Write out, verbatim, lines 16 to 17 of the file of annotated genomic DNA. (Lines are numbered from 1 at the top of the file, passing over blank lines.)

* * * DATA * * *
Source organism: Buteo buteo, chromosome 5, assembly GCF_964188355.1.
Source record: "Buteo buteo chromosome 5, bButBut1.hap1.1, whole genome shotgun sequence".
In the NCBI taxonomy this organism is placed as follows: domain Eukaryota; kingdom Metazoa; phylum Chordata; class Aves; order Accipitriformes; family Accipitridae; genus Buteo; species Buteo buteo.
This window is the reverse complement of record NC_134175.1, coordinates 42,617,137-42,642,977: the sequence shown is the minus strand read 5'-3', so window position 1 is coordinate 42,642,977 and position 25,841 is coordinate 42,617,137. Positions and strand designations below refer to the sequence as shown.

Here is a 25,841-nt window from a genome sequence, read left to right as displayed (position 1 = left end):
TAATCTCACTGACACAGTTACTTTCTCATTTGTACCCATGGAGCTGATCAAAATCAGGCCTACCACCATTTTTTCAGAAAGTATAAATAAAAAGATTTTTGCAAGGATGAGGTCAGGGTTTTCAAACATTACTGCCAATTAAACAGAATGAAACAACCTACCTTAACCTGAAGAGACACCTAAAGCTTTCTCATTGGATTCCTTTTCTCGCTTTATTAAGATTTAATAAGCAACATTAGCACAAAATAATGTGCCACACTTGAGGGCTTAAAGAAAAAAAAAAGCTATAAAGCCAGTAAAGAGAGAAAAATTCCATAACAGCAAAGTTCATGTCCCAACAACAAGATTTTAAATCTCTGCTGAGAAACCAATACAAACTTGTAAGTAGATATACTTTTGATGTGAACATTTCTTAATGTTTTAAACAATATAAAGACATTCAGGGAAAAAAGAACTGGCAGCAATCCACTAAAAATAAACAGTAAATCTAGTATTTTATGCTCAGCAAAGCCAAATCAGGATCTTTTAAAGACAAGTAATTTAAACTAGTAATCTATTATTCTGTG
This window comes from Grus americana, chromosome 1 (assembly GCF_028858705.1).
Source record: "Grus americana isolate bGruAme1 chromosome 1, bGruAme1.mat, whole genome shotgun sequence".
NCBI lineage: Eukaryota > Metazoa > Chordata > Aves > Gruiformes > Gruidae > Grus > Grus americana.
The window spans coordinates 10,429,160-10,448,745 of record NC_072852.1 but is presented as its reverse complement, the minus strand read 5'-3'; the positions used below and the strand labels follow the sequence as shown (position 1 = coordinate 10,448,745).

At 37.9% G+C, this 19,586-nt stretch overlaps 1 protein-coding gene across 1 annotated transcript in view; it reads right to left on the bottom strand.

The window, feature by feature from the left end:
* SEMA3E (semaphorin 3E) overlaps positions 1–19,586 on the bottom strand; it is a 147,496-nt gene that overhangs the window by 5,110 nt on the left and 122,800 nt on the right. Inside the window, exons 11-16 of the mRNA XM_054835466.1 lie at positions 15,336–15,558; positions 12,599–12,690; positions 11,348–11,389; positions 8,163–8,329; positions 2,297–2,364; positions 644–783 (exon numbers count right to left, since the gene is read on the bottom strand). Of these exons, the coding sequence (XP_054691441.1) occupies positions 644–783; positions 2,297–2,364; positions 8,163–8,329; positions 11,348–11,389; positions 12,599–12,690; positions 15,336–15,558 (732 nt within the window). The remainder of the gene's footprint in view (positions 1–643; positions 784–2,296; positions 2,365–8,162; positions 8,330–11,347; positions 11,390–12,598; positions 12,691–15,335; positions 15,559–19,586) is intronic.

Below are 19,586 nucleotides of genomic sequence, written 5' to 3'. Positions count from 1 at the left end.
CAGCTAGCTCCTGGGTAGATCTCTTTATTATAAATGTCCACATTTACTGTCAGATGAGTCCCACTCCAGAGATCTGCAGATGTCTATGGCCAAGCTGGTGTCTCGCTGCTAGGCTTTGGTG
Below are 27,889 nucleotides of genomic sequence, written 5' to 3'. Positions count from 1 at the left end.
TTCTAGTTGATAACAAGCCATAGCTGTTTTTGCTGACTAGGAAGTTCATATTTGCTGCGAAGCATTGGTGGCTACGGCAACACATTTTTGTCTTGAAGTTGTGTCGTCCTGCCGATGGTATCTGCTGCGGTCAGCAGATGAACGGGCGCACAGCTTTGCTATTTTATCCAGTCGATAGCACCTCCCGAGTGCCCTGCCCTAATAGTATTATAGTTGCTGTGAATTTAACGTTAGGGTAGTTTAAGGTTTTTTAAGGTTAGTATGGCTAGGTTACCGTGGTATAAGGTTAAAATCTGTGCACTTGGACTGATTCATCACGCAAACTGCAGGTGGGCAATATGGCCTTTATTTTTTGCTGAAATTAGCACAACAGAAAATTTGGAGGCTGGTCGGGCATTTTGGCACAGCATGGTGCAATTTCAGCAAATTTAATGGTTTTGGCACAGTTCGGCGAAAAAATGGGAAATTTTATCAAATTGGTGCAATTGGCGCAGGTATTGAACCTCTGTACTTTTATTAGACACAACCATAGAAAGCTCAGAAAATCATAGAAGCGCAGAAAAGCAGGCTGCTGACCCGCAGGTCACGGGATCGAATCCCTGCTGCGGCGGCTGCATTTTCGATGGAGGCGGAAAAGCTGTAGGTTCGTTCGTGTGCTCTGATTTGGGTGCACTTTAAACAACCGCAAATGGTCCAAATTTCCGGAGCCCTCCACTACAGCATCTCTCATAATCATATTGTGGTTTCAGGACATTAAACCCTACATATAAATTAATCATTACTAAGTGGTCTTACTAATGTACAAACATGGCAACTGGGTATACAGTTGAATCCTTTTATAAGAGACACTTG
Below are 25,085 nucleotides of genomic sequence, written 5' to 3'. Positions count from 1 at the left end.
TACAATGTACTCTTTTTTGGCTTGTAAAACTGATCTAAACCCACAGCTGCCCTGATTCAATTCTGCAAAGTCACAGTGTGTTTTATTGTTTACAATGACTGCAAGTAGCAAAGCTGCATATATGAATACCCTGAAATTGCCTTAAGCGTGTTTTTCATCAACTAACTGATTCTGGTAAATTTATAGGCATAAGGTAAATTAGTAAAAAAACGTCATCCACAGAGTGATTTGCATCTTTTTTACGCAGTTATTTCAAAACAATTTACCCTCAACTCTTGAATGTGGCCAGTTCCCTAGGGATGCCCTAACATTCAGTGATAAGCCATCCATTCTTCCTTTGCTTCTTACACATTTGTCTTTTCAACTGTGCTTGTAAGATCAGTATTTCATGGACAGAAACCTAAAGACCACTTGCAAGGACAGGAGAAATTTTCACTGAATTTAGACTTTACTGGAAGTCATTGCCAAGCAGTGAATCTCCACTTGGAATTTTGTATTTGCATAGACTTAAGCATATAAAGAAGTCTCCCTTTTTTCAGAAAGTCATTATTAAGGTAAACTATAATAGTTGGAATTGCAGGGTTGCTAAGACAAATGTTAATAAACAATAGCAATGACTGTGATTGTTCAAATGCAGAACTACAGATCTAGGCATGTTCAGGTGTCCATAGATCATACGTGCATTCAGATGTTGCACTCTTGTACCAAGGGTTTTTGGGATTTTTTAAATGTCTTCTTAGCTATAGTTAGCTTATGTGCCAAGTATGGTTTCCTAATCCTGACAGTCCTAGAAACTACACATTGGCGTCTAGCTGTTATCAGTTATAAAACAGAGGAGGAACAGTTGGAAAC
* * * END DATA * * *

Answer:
Below are 27,889 nucleotides of genomic sequence, written 5' to 3'. Positions count from 1 at the left end.
TTCTAGTTGATAACAAGCCATAGCTGTTTTTGCTGACTAGGAAGTTCATATTTGCTGCGAAGCATTGGTGGCTACGGCAACACATTTTTGTCTTGAAGTTGTGTCGTCCTGCCGATGGTATCTGCTGCGGTCAGCAGATGAACGGGCGCACAGCTTTGCTATTTTATCCAGTCGATAGCACCTCCCGAGTGCCCTGCCCTAATAGTATTATAGTTGCTGTGAATTTAACGTTAGGGTAGTTTAAGGTTTTTTAAGGTTAGTATGGCTAGGTTACCGTGGTATAAGGTTAAAATCTGTGCACTTGGACTGATTCATCACGCAAACTGCAGGTGGGCAATATGGCCTTTATTTTTTGCTGAAATTAGCACAACAGAAAATTTGGAGGCTGGTCGGGCATTTTGGCACAGCATGGTGCAATTTCAGCAAATTTAATGGTTTTGGCACAGTTCGGCGAAAAAATGGGAAATTTTATCAAATTGGTGCAATTGGCGCAGGTATTGAACCTCTGTACTTTTATTAGACACAACCATAGAAAGCTCAGAAAATCATAGAAGCGCAGAAAAGCAGGCTGCTGACCCGCAGGTCACGGGATCGAATCCCTGCTGCGGCGGCTGCATTTTCGATGGAGGCGGAAAAGCTGTAGGTTCGTTCGTGTGCTCTGATTTGGGTGCACTTTAAACAACCGCAAATGGTCCAAATTTCCGGAGCCCTCCACTACAGCATCTCTCATAATCATATTGTGGTTTCAGGACATTAAACCCTACATATAAATTAATCATTACTAAGTGGTCTTACTAATGTACAAACATGGCAACTGGGTATACAGTTGAATCCTTTTATAAGAGACACTTG